By Colin Demarest: Camera lights drowned out the hanging Christmas lights as a bank of reporters and people eagerly awaited Trump's arrival. The crowd, stuffed into a Gilbert, South Carolina barn, chanted "Trump!" louder as the clock apporached 7 p.m.
By Colin Demarest: Jim Yates, in the sombrero, is a self-proclaimed Trump super-fan. A Vietnam veteran, Yates believes Trump "cares more than most candidates about vets," and appeals to South Carolina voters "because he's just real."
By Colin Demarest: There were a handful of salespeople at the Trump rally in Gilbert, South Carolina Wednesday night. Most sold stickers and pins – flags were sold as well, even though they were not allowed inside the venue.
By John Del Bianco
GILBERT - Who would have thought that a business mogul from New York running for President could appeal so well to a raucous South Carolina crowd jammed into a picturesque barn?
Republican presidential candidate Donald Trump held a rally at Harmon's Tree Farm on Wednesday night, just five days before he competes for votes in the Iowa caucuses as the party's leading candidate.
A few thousand Trump supporters packed a barn decorated with hay bales inside and tractors parked outside.
So why Trump? Why support a man with no political experience and instead, a business resume to his name? Because South Carolinians believe he stands beside his campaign slogan – "Make America Great Again."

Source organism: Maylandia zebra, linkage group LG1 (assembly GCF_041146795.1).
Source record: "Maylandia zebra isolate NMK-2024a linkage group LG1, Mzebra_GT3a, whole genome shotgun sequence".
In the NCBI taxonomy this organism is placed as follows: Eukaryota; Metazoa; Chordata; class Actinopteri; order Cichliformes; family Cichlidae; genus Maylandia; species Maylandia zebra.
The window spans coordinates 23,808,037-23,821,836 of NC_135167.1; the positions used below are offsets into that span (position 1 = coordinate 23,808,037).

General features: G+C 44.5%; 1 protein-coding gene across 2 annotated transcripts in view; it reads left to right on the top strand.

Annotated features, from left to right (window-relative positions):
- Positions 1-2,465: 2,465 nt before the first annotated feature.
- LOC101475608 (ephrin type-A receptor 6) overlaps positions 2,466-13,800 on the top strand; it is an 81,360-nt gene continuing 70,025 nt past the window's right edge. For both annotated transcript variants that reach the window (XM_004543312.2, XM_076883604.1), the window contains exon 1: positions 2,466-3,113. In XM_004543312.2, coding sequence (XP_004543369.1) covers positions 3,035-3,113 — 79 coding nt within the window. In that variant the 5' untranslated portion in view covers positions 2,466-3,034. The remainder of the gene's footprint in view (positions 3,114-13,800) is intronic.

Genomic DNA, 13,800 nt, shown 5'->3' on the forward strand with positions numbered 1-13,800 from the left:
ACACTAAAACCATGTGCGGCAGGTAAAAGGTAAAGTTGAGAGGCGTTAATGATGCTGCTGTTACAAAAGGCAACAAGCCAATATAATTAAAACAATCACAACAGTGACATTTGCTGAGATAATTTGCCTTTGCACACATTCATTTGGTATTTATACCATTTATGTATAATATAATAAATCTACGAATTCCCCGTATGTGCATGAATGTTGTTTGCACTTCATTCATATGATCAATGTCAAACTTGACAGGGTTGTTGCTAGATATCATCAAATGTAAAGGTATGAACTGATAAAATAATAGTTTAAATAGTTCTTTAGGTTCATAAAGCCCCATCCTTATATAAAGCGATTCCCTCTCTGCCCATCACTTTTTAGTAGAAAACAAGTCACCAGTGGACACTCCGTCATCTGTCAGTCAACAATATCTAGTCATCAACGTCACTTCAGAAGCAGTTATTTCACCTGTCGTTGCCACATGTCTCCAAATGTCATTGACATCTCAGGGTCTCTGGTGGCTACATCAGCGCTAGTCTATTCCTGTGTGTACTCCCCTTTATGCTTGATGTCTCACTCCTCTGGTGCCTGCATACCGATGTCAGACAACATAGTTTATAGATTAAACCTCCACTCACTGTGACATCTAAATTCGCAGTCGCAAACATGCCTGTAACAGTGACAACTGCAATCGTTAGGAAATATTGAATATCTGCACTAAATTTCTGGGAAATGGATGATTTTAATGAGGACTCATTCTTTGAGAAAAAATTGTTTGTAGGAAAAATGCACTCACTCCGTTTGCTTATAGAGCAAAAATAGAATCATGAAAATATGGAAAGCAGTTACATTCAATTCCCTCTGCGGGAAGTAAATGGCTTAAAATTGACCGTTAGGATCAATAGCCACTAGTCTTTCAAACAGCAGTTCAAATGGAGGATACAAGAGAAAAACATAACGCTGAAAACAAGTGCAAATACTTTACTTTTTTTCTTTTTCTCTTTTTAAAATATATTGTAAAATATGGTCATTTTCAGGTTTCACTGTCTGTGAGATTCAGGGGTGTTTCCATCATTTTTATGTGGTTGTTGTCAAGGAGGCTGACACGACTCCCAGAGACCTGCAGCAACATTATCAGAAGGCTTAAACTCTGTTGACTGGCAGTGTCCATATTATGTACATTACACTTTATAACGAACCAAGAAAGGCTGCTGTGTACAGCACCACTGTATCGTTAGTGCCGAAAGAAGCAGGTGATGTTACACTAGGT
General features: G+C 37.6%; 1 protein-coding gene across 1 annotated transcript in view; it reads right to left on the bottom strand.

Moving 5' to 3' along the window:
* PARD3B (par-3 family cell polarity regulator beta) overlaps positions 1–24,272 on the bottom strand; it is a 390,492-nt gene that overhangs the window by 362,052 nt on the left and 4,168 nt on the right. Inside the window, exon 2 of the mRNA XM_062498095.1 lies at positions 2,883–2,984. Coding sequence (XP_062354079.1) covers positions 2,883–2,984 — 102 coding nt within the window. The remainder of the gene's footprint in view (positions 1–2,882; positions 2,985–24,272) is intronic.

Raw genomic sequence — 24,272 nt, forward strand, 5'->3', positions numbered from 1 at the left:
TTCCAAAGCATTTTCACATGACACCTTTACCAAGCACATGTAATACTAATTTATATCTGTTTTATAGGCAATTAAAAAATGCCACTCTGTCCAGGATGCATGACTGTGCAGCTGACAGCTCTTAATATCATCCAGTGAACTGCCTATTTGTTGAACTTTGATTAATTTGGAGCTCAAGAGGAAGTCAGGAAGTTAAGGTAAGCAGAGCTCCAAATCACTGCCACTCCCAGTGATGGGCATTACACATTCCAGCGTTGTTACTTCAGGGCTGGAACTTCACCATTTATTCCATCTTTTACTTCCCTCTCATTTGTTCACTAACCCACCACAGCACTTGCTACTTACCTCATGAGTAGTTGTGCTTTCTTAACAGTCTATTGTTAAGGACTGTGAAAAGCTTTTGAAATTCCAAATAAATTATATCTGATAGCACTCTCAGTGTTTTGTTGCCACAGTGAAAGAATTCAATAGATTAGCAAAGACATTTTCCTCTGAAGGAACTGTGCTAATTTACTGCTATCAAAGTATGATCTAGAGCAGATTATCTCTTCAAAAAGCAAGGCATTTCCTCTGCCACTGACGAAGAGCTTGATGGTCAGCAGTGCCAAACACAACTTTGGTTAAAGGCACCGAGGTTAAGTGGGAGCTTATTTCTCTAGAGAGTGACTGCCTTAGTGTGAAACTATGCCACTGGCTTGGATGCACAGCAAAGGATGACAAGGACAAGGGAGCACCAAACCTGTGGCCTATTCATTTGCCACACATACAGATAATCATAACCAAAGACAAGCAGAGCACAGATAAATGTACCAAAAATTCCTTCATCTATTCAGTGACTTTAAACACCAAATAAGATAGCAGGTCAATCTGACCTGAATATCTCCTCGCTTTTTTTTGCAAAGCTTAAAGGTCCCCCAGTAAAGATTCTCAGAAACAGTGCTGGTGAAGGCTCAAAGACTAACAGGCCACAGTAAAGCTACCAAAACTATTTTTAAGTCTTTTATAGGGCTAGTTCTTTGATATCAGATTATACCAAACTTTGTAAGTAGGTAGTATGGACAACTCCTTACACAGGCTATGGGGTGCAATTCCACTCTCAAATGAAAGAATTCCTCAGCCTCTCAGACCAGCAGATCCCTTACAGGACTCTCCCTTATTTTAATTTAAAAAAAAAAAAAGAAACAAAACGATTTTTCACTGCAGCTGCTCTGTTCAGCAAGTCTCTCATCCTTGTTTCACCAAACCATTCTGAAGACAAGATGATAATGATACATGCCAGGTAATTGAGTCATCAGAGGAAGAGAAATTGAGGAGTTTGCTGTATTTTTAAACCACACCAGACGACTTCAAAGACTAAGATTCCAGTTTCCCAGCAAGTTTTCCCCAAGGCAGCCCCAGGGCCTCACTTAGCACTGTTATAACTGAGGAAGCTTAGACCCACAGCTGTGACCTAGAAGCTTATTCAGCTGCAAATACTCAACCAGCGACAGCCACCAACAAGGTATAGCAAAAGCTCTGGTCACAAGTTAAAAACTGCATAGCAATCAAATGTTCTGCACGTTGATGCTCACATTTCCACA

“He believes in the American way,” said James Brunson, a Trump supporter. “We need some backbone. We lost the backbone because of our current leadership.”
Confident in “sweeping” the early caucus and primary states of Iowa, New Hampshire, and South Carolina, Trump credited the Palmetto state as being the supporting pillar of his campaign.
“South Carolina has been with me from the beginning,” Trump said to a crowd of predominantly white supporters. “Whenever I needed a little solace, when we thought maybe some of the polls weren’t looking so good, we came over here and South Carolina was always a big, big margin; amazing people.”
Embracing his inexperience, Trump admitted that campaigning is difficult, but felt that something needed to be done, saying that the country does not win anymore.
“It’s hard to do this, I’ve never been a politician before,” he said. “Too many things were happening, too many bad things.”
Trump left South Carolina with a huge endorsement from Lt. Gov. Henry McMaster, a well-regarded Republican in the party establishment. It is an endorsement that Trump hopes will solidify his lead before the Feb. 20 South Carolina GOP primary.
In front of a backdrop decorated with produce and a “Certified SC Grown” logo, he said American farmers were not being treated fairly, illegal immigrants receive better healthcare than war veterans, China is controlling trade, and his largest threat for the Republican nominee, Ted Cruz, is not constitutionally eligible to call the Oval Office home.
The packed audience was also supportive of Trump’s decision to back out of the Fox News Republican debate in Iowa on Thursday night because of the back and forth comments he and Fox News anchor Megyn Kelly have had.
After 10 scheduled events across Iowa and New Hampshire, Trump returns to South Carolina on Feb. 5 at the Florence Civic Center.